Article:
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‘CEO’ Tillerson Faces Internal Skeptics

WASHINGTON (Reuters) – One of Rex Tillerson’s first directives as U.S. secretary of state was an order to senior staff that his briefing materials not exceed two pages.

It was a reflection of Tillerson’s management style honed at the helm of Exxon Mobil, an oil company known for its relentless focus on efficiency, and one reason his closest aides at the State Department refer to him as “the CEO” rather than “the Secretary.”

More than a dozen current and former U.S. officials familiar with briefing procedures said Tillerson’s predecessors would typically request far more detailed information. His aide R.C. Hammond said the directive reflected Tillerson’s focus on key facts rather than lack of interest in finer points of foreign policy.

“He is asking people to be efficient with their information,” Hammond said, adding that if Tillerson needed more information he would ask for it. “He is a decision-maker and he needs the facts in front of him.”

As a first-time government official with no prior diplomatic experience, Tillerson faces close scrutiny over how successful he will be in managing both the State Department bureaucracy and its relations with Donald Trump and his administration.

Senior State Department officials who have attended meetings with Tillerson say they find him sociable and a man of substance, whose direct manner and probing questions reflect his training as an engineer seeking to solve problems rather than play politics.

The veteran oil executive also made a good impression on his first foreign trip to a Group of 20 summit in Bonn, Germany, last week. Four senior diplomats who met him told Reuters they were relieved to find that he was pragmatic and open to dialogue.

Yet a key concern for U.S. diplomats is how effective his team can be in shaping foreign policy in the new administration. Just two State Department positions of 116 key posts requiring executive branch nomination have been filled, according to the nonpartisan Partnership for Public Service – Tillerson’s and that of U.S. ambassador to the United Nations.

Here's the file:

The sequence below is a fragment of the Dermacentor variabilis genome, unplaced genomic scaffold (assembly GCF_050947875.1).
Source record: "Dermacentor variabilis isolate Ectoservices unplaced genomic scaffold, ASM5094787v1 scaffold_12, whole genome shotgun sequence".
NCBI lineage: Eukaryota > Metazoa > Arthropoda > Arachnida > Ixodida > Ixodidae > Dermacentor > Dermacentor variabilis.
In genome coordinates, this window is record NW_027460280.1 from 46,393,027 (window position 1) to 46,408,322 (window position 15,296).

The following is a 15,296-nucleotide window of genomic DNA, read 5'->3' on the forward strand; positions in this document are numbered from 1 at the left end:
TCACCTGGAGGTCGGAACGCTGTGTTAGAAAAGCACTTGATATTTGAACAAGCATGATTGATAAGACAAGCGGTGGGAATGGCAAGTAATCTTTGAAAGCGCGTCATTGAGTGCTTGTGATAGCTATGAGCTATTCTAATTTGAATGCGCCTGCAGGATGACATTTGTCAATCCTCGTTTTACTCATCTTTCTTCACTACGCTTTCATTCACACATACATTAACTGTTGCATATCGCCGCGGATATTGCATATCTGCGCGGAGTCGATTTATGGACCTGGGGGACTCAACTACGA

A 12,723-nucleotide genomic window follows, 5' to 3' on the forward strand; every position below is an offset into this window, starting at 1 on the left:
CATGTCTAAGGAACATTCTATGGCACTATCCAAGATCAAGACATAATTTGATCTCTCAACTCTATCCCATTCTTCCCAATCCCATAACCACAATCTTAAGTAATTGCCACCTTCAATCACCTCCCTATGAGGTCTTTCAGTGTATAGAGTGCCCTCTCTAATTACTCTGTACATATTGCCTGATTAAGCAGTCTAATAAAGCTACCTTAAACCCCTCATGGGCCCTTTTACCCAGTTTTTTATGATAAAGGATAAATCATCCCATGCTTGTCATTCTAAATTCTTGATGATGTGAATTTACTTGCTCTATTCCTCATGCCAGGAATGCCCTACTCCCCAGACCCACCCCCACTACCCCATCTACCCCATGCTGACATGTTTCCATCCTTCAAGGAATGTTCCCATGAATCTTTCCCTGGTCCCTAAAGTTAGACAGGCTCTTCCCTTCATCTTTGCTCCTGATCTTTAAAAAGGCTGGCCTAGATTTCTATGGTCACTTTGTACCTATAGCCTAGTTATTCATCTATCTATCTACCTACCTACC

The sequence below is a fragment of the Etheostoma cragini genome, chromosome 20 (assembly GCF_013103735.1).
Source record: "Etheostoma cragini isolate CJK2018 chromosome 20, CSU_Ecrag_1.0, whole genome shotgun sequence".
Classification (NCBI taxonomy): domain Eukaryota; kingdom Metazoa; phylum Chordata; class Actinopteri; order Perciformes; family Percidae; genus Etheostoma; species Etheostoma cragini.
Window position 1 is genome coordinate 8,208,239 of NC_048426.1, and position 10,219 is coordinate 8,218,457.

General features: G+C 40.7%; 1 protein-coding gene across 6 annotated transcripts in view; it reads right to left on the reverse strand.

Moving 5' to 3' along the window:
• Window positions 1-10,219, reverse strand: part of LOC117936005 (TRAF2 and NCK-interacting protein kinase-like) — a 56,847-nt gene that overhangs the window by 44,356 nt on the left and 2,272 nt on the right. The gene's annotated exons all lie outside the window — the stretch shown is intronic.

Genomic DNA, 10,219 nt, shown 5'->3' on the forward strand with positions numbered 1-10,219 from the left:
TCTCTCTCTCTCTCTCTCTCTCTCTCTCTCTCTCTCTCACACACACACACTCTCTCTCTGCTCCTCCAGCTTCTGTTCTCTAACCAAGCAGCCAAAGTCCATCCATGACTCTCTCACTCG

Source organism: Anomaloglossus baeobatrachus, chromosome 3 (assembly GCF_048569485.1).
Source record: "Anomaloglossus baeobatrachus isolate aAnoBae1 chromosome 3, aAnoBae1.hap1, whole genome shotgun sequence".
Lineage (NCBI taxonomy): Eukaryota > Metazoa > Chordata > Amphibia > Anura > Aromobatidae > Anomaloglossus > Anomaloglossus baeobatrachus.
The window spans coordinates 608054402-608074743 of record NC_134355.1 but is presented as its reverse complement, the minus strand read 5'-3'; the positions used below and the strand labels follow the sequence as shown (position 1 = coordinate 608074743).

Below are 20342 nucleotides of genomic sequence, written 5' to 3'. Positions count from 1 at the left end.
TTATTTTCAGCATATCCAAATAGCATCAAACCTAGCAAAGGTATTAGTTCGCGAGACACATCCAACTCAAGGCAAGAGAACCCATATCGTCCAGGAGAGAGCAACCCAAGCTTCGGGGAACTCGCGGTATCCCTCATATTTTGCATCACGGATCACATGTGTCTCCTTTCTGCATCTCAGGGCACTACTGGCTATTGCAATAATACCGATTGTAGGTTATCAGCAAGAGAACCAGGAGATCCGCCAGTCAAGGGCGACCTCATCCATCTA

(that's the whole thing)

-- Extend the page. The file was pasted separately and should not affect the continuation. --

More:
For example, Tillerson still has no deputy after Trump rejected his top choice, Elliott Abrams.

“People want to back him,” one veteran senior official said about the former Exxon Mobil boss. “But people are feeling that this building is being stripped,” said the official, referring to a sense that with so many top positions vacant, the State Department is not fully equipped to help make policy in the new administration.

There is also unease over possible deep staff cuts and the future of some departments. Two people said employees in the Bureau of Management and Resources were told to apply for other positions within the State Department. Hammond, Tillerson’s aide said no decision had been taken to close that division.

IN OR OUT OF THE LOOP?

On one recent matter of longstanding U.S. foreign policy, Tillerson appeared to be sidelined.

On Feb. 14, while Tillerson was at a dinner with Israeli Prime Minister Benjamin Netanyahu in a State Department dining room, news headlines emerged suggesting the United States was backing away from supporting a two-state solution for Israelis and Palestinians.

The two-state solution is the bedrock of the international community’s policy for a settlement between Israel and the Palestinians, but Trump suggested last week he was open to abandoning it if both sides agree.

“No one had been informed of any changes in policy and the Secretary was about to leave on his first major trip,” said one senior State Department official, referring to Tillerson’s visit to Bonn.

Tillerson’s acting deputy Tom Shannon also did not take part in Trump’s meeting with Netanyahu at the White House the following day when his boss was on his way to Europe, according to one U.S. official.

It was unclear whether Tillerson had been left out of the loop deliberately or by accident, said two officials.

A White House official told Reuters he did not know whether Tillerson was briefed in advance. In response to broader concerns about communication between the State Department and the new administration, he said both coordinated “very well.”

“There are open lines of communications in both directions,” the official, who declined to be named, said. “The White House and the State Department coordinate closely across a full range of issues that concern both organizations.” To be sure, on another important issue, Tillerson had his say in persuading Trump to back Washington’s stance on “One China” policy, which acknowledges Beijing’s position that Taiwan is part of it. Trump has in the past appeared to question whether the United States would continue to respect that.

Hammond said Tillerson was on the phone with Trump several times a day.

“This is the general style of the president to have quick check-ins with people, get people’s advice on things,” he said. “Information for CEOs flows up, and as a former CEO (Tillerson) understands that.”

Tillerson has said little publicly since he started and his aides are quick to draw a contrast between him and predecessor John Kerry, a former senator and presidential candidate who reveled in extensive foreign travel and deal making.